Frankly, the second half of the broadcast was quite ingenious on the producers’ part from a utilitarian standpoint. It meant that they didn’t have to hire janitors to clean up the bloodstains and mangled remains, nor would they have to spend money on food for their animals. By the time the beasts had their fill, the stage would be quite clean, in fact. Then the curtains were drawn and the wheel waved a big “SEE YOU LATER!” as the audience retired home, nothing left to do but await tomorrow’s broadcast.
The worst part of anyone’s day was always the kidnappings. But they happened quietly and discretely enough that nobody really cared much for them. Take, for instance, the following incident of the Brooks household.
Mr. Brooks was quite ordinary except for a missing eyebrow. Honestly, he found this defect a bit irksome, but at least Little Arthur Brooks could derive joy from drawing on an eyebrow with his fat purple marker and announcing that “Daddy’s fixed!”
On this particular day at 3:45, Mr. Brooks was sitting at his swivel chair and scratching his head when he heard a knock at the front door. He mumbled something about civility, evidently irked that his head-scratching and chair-swiveling had been disrupted. Mr. Brooks was an easily irked man.
But when he opened the front door, he was promptly struck by a wooden club.
“Hey, hey, what’s the big idea?” he demanded to his masked attacker before collapsing to the ground with a staggering thud.
By the time the rest of his family ran over, Mr. Brooks was already being dragged out the door leaving a trail of blood. His head was lolling to one side and bruising purple. When he saw his wife, he opened his mouth to speak but, promptly, collapsed again, this time with a bullet shot straight through his left knee.
The moment was so surreal that Mrs. Brooks could only gape in helplessness She stood immobile as the masked man pulled her dead or alive husband over the door ledge, as his head bump bump bumped down each stair, as she realized that her feet were completely soaked with his blood, as she wondered if this was all a dream.
It was only when Little Arthur came crawling to her side and squeaked “Daddy?” that the brunt of reality slammed Mrs. Brooks. And all of a sudden, she was sobbing, burying her face in Little Arthur’s shoulder and clutching at his shirt. She felt her heart being squeezed and stretched in rhythm with her wracking chest. Now she howled, a horrible sound interrupted only by shallow gasps for breath. When she ran out of tears, Mrs. Brooks resorted to retching quite loudly. Little Arthur pulled away instinctively, leaving her to lurch forward and crumple to the ground in a puddle of her own tears. Now she choked in heavy trembling breaths with her forehead pressed against the wet floor while Little Arthur looked on, quietly wondering how long this was to last.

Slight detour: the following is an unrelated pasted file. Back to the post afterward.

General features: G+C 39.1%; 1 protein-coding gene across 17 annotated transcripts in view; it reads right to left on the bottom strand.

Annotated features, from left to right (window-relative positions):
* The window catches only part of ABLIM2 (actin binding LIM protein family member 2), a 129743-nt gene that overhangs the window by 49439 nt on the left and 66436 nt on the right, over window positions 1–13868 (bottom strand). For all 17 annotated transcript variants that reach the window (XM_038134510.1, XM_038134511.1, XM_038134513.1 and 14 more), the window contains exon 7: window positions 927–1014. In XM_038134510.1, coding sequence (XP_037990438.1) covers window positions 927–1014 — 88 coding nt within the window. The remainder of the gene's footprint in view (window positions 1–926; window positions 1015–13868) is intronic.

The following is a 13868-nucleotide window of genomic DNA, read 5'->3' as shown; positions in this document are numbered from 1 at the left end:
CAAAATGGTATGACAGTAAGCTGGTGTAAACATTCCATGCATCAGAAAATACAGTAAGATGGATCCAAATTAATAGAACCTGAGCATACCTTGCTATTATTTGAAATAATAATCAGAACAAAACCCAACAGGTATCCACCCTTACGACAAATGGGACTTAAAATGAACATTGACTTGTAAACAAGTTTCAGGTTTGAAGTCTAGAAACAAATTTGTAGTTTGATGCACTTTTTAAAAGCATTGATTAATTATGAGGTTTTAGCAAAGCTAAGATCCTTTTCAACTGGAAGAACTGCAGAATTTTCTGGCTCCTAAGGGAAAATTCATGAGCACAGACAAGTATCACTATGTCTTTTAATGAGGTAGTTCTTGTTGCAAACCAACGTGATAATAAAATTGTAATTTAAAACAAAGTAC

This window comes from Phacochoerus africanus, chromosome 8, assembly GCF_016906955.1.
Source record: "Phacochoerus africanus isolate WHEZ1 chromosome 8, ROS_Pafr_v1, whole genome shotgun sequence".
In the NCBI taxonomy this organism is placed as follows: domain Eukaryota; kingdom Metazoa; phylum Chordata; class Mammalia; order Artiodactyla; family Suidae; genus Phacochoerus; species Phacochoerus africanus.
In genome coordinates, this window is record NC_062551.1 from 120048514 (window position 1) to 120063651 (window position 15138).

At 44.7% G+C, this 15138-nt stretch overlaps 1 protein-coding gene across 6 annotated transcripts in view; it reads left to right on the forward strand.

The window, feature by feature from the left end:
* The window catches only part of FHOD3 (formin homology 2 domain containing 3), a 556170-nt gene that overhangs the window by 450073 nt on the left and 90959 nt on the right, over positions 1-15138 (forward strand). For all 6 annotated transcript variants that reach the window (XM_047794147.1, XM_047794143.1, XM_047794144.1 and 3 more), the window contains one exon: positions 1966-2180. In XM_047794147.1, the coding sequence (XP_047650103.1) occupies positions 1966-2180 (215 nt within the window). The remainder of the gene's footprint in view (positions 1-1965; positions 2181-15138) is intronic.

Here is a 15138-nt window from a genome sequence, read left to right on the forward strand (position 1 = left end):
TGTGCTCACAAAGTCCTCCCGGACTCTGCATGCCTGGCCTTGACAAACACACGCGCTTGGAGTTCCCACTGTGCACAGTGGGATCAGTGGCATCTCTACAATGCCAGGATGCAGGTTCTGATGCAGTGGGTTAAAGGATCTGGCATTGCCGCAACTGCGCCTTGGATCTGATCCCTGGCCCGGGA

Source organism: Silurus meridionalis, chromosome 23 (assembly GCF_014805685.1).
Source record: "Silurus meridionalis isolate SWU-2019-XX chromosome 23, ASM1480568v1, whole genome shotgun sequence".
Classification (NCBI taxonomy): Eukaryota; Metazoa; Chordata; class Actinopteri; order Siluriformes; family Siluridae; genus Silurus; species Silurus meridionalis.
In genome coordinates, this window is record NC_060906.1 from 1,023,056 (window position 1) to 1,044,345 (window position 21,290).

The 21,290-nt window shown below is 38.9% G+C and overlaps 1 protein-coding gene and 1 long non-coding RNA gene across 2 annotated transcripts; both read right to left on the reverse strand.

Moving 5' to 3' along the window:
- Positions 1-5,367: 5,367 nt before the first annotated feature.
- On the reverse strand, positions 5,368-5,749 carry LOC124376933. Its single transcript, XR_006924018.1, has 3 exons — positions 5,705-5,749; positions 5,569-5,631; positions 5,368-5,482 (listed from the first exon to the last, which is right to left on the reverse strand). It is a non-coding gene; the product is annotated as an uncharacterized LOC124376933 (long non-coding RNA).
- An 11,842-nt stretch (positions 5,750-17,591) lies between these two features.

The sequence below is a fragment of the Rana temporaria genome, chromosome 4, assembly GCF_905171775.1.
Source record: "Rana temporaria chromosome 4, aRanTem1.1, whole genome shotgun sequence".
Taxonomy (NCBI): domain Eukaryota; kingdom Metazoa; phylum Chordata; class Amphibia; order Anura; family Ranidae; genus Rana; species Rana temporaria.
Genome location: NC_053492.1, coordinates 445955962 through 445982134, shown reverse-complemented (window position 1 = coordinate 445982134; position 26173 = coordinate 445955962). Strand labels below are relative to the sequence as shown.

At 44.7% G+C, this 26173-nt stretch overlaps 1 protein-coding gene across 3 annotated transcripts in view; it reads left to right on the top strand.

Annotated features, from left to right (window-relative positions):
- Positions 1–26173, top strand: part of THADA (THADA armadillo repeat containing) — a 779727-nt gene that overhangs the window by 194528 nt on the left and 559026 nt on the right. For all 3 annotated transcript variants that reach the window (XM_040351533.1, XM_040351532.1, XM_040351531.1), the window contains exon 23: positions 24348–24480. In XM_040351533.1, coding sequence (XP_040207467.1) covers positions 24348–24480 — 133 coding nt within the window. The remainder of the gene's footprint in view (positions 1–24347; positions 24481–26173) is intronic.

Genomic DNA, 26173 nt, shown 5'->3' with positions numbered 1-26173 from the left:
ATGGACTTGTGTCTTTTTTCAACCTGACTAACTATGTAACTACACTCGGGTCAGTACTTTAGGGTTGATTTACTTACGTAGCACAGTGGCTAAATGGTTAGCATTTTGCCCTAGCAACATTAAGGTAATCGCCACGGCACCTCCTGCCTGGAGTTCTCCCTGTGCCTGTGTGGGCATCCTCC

But the human biological clock is a miraculous thing. At promptly 4 o’clock, as the sound of the TV drifted down the hallway, Mrs. Brooks rose in curious wonder. Her eyes were dry. They flitted around nervously and focused on a single entity—the TV set, where a voice, clear as a bell and enchanting as a forest, rang forth.
“Ma?” whispered Little Arthur.
She walked to the family room as if waking from a dream. Her eyes were still glazed over. The host was spinning the wheel already. Tick tick tick. She leaned forward and the last tick resounded decisively. Tick.
Brazilian Boa Constrictors!
Mrs. Brooks was recovering her senses now. She cheered from her seat. From the back of the stadium, the man groaned. It was quite a weak groan. He wasn’t going to last a minute. His head was already bruised and he walked with a limp. Somehow, he was missing an eyebrow.
“Ma—” Little Arthur tried again.
She barely looked at him. Her eyes were still trained on the screen. “Shush, honey. The fight is about to start.”
With that, she propped her feet up on the sofa and watched a nine-foot snake strangle Mr. Brooks to death.
After all, the best part of anyone’s day was always the four o’clock circus broadcast.
Samantha Liu is a fifteen-year old aspiring writer and matcha enthusiast from New Jersey. Her work has been recognized by the New York Times and Alliance for Young Writers, and is forthcoming in The Blissful Pursuit and The Eunoia Review. When she is not devouring a book or pretzels, you may find her taking a nap.
Josephine Sharpe is a writer and aspiring filmmaker living in London. Her writing has been published in Ellipsis Zine, Stone of Madness Press and The Remnant Archive, among others. You can find her on Twitter @Josephin_Sharpe.